Biological Physics Seminars 2023/2024

Biological Physics Seminars 2023/2024


Friday, 17th November, 10:00-11:00, DCHB Phase 2 Seminar Room (20-026)


Building a new biology: design and construction of synthetic cells

Dr Yuval Elani; Dept. of Chemical Engineering, Imperial College London


Artificial cells are structures that are constructed from the bottom-up using both synthetic and biological components, which resemble biological cells in form and function (Figure below). They are used both as simplified cell models, and as smart microdevices with a range of potential applications in industrial and clinical biotechnology. However, there are a lack of tools available for the construction of artificial cells that allow biomimetic architectures and behaviours to be dialled in a controlled and reproducible fashion. This means that the capabilities of artificial cells cannot match their biological counterparts.

In this talk, I will present some of our efforts to combat this. We have developed a toolkit for the construction of artificial cells of defined size, content, compartmentalisation, and connectivity. These are based on microfluidic, optical tweezer, and novel bio- membrane technologies. We are now moving away from reproducing cellular architectures, and towards mimicking biological behaviours that can be considered the hallmarks of life (sense/response, communication, motility, metabolism, signalling, symbiosis etc.) We are also exploring how artificial cells can be interfaced with the biological cells to form a new class of hybrid living/synthetic organisms (cellular bionics).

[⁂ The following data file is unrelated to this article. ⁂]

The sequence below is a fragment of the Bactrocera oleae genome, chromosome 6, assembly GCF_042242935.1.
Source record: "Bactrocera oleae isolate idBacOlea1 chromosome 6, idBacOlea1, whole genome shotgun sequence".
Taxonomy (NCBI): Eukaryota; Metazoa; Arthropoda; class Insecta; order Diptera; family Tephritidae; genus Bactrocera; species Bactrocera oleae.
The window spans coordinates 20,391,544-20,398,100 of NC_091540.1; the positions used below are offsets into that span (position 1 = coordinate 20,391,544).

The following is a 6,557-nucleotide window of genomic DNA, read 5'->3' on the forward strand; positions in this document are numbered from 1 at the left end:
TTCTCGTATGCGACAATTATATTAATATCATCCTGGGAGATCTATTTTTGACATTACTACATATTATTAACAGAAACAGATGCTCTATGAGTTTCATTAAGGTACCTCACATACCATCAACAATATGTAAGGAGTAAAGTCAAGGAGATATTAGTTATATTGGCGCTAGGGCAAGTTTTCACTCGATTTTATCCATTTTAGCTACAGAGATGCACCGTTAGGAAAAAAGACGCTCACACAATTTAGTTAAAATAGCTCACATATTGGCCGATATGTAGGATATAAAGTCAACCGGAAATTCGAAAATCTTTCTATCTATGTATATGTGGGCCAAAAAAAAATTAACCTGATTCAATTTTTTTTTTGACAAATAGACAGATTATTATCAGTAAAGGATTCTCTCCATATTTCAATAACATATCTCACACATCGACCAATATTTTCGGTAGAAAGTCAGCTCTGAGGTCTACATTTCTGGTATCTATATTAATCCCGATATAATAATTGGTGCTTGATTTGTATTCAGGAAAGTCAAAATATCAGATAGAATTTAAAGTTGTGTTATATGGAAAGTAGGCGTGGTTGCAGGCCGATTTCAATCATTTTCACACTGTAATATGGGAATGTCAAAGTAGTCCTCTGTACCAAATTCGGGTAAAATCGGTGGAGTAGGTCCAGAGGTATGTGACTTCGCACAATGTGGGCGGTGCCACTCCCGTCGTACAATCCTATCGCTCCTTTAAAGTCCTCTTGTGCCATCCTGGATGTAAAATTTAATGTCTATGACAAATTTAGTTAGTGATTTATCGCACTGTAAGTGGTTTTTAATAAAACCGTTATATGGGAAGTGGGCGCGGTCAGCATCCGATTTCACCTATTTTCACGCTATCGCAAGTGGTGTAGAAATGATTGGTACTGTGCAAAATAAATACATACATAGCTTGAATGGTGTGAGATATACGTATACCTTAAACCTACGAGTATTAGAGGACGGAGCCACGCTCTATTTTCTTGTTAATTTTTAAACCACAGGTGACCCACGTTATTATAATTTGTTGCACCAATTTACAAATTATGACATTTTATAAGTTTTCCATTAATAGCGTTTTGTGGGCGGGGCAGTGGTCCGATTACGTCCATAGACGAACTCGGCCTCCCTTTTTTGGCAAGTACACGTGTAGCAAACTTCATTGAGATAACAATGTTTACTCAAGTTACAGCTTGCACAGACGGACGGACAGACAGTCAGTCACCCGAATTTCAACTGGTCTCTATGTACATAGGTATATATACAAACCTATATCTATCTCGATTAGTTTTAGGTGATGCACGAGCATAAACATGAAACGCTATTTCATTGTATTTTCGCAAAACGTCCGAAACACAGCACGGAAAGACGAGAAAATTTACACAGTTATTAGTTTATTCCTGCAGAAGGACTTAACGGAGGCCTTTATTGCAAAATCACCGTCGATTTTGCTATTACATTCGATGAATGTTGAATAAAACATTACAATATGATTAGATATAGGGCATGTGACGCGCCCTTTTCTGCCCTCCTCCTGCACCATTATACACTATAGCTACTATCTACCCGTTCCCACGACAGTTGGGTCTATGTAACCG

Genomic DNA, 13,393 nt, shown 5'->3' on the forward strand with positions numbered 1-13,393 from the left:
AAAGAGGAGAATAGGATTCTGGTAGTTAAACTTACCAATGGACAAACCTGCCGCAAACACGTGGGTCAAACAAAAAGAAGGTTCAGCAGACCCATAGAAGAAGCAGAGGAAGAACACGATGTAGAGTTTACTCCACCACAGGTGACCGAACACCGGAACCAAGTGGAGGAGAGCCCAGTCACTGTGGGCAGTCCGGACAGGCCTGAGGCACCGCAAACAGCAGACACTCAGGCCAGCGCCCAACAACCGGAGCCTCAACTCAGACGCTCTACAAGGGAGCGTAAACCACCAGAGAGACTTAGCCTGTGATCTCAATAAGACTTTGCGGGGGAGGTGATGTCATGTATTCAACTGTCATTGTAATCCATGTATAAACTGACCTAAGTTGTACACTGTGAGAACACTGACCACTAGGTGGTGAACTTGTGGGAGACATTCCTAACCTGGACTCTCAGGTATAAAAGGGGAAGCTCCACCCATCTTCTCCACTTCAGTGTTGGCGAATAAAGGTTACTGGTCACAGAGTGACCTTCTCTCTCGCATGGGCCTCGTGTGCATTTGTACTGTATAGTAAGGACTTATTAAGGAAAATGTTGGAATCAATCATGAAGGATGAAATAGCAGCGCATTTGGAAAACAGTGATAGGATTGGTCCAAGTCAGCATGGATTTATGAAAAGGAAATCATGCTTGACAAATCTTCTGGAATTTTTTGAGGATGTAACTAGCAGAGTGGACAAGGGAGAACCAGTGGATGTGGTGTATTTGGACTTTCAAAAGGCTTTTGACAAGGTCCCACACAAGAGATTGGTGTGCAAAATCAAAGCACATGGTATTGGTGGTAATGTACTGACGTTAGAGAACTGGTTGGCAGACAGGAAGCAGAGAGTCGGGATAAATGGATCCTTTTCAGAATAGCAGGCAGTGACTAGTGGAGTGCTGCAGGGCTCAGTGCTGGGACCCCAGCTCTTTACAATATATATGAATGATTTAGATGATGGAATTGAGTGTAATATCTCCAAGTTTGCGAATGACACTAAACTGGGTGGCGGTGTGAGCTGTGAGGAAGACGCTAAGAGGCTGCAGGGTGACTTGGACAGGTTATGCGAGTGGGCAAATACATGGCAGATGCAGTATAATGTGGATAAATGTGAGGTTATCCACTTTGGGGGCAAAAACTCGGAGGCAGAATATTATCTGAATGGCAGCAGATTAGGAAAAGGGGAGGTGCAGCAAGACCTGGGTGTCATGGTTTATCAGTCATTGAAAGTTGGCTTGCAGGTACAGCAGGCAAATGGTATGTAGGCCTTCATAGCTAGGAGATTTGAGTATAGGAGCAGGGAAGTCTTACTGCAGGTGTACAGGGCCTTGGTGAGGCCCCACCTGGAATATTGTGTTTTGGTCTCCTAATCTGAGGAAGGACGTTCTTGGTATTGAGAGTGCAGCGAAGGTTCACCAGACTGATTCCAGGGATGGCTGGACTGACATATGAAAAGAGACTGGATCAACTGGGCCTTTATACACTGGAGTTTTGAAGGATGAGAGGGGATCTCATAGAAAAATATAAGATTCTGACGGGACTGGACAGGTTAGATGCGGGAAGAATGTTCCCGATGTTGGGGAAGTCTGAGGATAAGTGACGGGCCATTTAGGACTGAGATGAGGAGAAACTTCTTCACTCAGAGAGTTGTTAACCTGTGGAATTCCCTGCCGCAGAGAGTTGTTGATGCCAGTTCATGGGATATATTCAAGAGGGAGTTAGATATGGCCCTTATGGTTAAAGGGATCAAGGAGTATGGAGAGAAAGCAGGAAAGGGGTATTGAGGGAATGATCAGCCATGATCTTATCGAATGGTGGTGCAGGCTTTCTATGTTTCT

yuval elani




Coarse-grained modelling of DNA-RNA hybrids

Eryk Ratajczyk; Turberfield Group, Biophysics & Kavli, University of Oxford


DNA-RNA hybridisation is involved in biological processes such as transcription and DNA replication and is also highly relevant to biotechnological applications including antisense therapy and CRISPR-Cas9 gene editing. By combining existing coarse-grained models for DNA and RNA, we enable the computational study of DNA-RNA hybrid systems on timescales inaccessible to all-atom simulations. We use our model to simulate toehold-mediated strand displacement, finding good agreement with experimental data on sequence-dependent kinetics, and subsequently demonstrate how the base distribution along a strand can be used to modulate displacement kinetics. Finally, we use the model to study R-loops, which reveals a free energy landscape governed by entropic effects. Currently, we are beginning to use the model for simulations of RNA strand invasion in the context of CRISPR-Cas9.

eryk ratajczyk